Abstract: Many societies have limited corruption through the broad-based mobilization of a diverse range of interests willing and able to defend themselves by making meaningful demands for accountability of, and limits on, official power, and for an end to illicit advantages enjoyed by others. Historically such a process has taken place gradually, as political development has proceeded and the base of participation broadens. But today’s high-corruption societies cannot wait for several generations to see such developments take place. Johnston and Kpundeh argue that social action coalitions, linking public and private actors, are a way to mobilize these sorts of participation and advocacy. Such coalitions are neither a new idea nor a guarantee of successful reforms. In many instances they win out by default as an anti-corruption strategy. But they contend that if sustained by careful planning and a diverse set of incentives, they can reinforce political will and enhance the strength of civil society. Coalition-building efforts are underway in many societies. But too often they have focused only on anti-corruption tactics and pursuing their own growth, rather than looking at the coalition-building process in more general terms. In Part I, the authors employ Wilson’s (1973) analysis of the incentives that motivate and reward participation in organizations. This approach helps them identify ways in which the anti-corruption goals can be augmented by other kinds of appeals, even when material incentives are scarce. The authors also identify four stages of the coalition-building process—formation, credibility, expansion, and transformation—in which differing combinations of incentives will be necessary to address the group’s most important problems and opportunities. In Part II the authors examine two important coalition-building efforts in light of the discussions thus far—Ghana’s Anti-Corruption Coalition, and the Bangalore Agenda Task Force in Bangalore, Karnataka State, India. In Part III the authors link those cases to a broader analysis, suggesting that while purposive incentives are common in the early phases of all coalitions, other varieties must be added to the mix. Wilson’s scheme points to ways in which the imaginative use of incentives can aid the transition from one phase of coalition development to the next. The authors conclude with general strategic issues, suggesting ways in which their analysis can be applied to those questions given the important variations to be found among cases. This paper—a product of the Governance, Finance, and Regulation Division, World Bank Institute—is part of a larger effort in the institute to address governance and anti-corruption issues in developing countries.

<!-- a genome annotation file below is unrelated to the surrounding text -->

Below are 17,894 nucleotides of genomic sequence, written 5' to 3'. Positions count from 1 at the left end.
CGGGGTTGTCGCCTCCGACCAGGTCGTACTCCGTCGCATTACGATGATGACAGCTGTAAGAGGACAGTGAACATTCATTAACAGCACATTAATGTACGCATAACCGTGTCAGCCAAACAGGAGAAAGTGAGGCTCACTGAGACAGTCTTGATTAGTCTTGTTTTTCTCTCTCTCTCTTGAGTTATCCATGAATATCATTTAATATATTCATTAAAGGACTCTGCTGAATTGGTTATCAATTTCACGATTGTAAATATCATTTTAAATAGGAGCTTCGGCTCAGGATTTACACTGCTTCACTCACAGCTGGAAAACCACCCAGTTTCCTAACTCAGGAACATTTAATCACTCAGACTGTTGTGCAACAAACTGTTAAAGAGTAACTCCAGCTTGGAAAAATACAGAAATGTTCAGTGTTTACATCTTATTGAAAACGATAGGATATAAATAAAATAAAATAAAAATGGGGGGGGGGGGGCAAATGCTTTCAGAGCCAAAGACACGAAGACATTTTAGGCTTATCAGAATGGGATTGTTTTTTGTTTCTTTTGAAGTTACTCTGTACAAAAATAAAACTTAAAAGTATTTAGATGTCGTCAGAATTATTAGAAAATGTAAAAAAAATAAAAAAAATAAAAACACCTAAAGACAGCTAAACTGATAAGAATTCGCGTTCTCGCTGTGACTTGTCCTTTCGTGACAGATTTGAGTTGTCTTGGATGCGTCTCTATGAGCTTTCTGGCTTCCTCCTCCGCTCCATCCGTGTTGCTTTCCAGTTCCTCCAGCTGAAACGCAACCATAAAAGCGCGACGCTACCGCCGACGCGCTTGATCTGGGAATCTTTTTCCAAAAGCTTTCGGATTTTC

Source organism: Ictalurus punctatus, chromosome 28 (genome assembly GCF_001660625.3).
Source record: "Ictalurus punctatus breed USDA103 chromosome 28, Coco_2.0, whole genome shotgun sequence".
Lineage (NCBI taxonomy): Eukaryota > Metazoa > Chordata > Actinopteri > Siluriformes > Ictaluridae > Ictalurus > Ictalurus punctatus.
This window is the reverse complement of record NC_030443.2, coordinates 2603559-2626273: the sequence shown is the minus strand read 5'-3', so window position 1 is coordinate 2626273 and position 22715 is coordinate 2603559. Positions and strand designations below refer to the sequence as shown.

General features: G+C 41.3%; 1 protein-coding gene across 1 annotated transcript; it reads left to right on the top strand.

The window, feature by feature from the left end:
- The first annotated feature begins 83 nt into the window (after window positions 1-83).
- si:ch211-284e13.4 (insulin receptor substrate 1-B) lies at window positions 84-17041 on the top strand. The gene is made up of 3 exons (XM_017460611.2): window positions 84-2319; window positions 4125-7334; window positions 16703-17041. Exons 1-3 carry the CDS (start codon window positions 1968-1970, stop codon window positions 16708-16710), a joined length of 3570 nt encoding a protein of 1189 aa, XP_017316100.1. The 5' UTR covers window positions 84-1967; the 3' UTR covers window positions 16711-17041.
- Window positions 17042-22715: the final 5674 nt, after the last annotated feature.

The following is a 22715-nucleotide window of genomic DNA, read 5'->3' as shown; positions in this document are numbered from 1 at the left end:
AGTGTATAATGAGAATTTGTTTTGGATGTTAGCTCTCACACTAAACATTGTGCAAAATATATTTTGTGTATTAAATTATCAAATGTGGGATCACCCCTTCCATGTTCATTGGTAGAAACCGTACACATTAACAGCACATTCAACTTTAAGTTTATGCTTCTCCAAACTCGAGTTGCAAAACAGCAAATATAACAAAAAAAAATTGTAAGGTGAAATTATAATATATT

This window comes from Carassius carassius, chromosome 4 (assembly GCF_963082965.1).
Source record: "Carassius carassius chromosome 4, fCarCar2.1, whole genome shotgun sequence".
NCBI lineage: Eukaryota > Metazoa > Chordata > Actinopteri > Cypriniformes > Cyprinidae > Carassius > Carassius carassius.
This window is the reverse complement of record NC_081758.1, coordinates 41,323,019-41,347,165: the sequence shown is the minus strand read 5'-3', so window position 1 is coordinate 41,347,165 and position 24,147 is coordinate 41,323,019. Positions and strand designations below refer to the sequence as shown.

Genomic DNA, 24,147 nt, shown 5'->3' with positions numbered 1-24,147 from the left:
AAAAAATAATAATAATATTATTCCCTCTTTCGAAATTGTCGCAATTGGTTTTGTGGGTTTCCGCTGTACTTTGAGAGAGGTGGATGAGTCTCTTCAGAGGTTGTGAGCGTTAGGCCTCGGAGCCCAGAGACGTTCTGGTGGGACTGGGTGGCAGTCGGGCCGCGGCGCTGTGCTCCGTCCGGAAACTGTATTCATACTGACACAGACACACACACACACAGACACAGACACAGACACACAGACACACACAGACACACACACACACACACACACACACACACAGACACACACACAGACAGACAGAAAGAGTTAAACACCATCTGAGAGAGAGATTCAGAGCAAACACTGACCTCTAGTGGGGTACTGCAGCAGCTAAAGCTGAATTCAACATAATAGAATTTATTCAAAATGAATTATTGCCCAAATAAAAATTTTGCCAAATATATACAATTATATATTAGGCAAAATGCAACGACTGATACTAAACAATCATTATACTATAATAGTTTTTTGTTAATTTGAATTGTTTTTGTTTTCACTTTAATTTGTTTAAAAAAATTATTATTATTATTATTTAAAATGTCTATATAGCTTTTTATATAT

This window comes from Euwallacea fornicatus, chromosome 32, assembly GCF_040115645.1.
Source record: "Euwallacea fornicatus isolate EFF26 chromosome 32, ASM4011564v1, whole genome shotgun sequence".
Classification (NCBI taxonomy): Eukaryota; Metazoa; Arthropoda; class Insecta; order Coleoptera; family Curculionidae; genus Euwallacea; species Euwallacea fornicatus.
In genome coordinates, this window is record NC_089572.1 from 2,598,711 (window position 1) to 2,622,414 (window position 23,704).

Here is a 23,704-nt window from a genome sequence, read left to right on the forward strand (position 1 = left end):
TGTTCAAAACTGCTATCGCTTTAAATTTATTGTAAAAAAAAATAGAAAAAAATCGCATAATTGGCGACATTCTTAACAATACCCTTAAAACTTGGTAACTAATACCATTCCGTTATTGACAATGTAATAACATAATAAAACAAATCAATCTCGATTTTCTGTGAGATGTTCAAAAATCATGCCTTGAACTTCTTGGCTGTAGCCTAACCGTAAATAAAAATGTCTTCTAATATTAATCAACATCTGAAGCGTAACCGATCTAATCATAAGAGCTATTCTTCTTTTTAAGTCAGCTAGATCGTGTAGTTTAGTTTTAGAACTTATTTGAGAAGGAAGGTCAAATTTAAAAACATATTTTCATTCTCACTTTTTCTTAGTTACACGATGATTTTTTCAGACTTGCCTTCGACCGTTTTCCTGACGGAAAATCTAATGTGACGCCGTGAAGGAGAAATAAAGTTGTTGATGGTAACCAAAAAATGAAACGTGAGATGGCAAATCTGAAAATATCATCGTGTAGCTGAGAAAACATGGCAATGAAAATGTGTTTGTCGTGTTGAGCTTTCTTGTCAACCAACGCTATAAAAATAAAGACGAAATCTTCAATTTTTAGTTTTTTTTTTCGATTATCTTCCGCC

Keywords: Governance; Public Sector Management